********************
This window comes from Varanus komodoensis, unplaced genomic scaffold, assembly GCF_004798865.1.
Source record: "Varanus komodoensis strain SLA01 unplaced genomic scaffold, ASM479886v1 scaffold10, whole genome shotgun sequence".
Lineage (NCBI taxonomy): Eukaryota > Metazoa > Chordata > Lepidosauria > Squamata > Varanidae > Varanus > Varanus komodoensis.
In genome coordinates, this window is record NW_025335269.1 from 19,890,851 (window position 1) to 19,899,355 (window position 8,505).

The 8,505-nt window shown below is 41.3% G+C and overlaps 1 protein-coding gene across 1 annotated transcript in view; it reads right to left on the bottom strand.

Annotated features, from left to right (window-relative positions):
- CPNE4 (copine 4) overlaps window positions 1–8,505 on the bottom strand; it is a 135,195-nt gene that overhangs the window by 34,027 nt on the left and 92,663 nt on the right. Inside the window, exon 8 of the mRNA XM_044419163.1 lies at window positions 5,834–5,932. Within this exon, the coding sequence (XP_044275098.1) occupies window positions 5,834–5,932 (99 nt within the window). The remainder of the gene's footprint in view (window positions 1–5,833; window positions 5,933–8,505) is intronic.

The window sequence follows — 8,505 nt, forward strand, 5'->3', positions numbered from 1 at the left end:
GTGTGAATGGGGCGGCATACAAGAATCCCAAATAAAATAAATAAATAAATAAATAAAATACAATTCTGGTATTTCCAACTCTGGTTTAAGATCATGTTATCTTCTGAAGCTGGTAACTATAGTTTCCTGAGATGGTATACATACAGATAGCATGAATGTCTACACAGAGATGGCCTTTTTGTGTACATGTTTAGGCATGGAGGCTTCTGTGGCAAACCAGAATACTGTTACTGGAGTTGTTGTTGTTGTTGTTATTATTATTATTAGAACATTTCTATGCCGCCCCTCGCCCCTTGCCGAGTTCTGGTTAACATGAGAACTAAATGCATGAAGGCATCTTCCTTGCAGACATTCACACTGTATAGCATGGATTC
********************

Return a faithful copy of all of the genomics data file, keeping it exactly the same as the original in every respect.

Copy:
This window comes from Varanus komodoensis, unplaced genomic scaffold, assembly GCF_004798865.1.
Source record: "Varanus komodoensis strain SLA01 unplaced genomic scaffold, ASM479886v1 scaffold10, whole genome shotgun sequence".
Lineage (NCBI taxonomy): Eukaryota > Metazoa > Chordata > Lepidosauria > Squamata > Varanidae > Varanus > Varanus komodoensis.
In genome coordinates, this window is record NW_025335269.1 from 19,890,851 (window position 1) to 19,899,355 (window position 8,505).

The 8,505-nt window shown below is 41.3% G+C and overlaps 1 protein-coding gene across 1 annotated transcript in view; it reads right to left on the bottom strand.

Annotated features, from left to right (window-relative positions):
- CPNE4 (copine 4) overlaps window positions 1–8,505 on the bottom strand; it is a 135,195-nt gene that overhangs the window by 34,027 nt on the left and 92,663 nt on the right. Inside the window, exon 8 of the mRNA XM_044419163.1 lies at window positions 5,834–5,932. Within this exon, the coding sequence (XP_044275098.1) occupies window positions 5,834–5,932 (99 nt within the window). The remainder of the gene's footprint in view (window positions 1–5,833; window positions 5,933–8,505) is intronic.

The window sequence follows — 8,505 nt, forward strand, 5'->3', positions numbered from 1 at the left end:
GTGTGAATGGGGCGGCATACAAGAATCCCAAATAAAATAAATAAATAAATAAATAAAATACAATTCTGGTATTTCCAACTCTGGTTTAAGATCATGTTATCTTCTGAAGCTGGTAACTATAGTTTCCTGAGATGGTATACATACAGATAGCATGAATGTCTACACAGAGATGGCCTTTTTGTGTACATGTTTAGGCATGGAGGCTTCTGTGGCAAACCAGAATACTGTTACTGGAGTTGTTGTTGTTGTTGTTATTATTATTATTAGAACATTTCTATGCCGCCCCTCGCCCCTTGCCGAGTTCTGGTTAACATGAGAACTAAATGCATGAAGGCATCTTCCTTGCAGACATTCACACTGTATAGCATGGATTC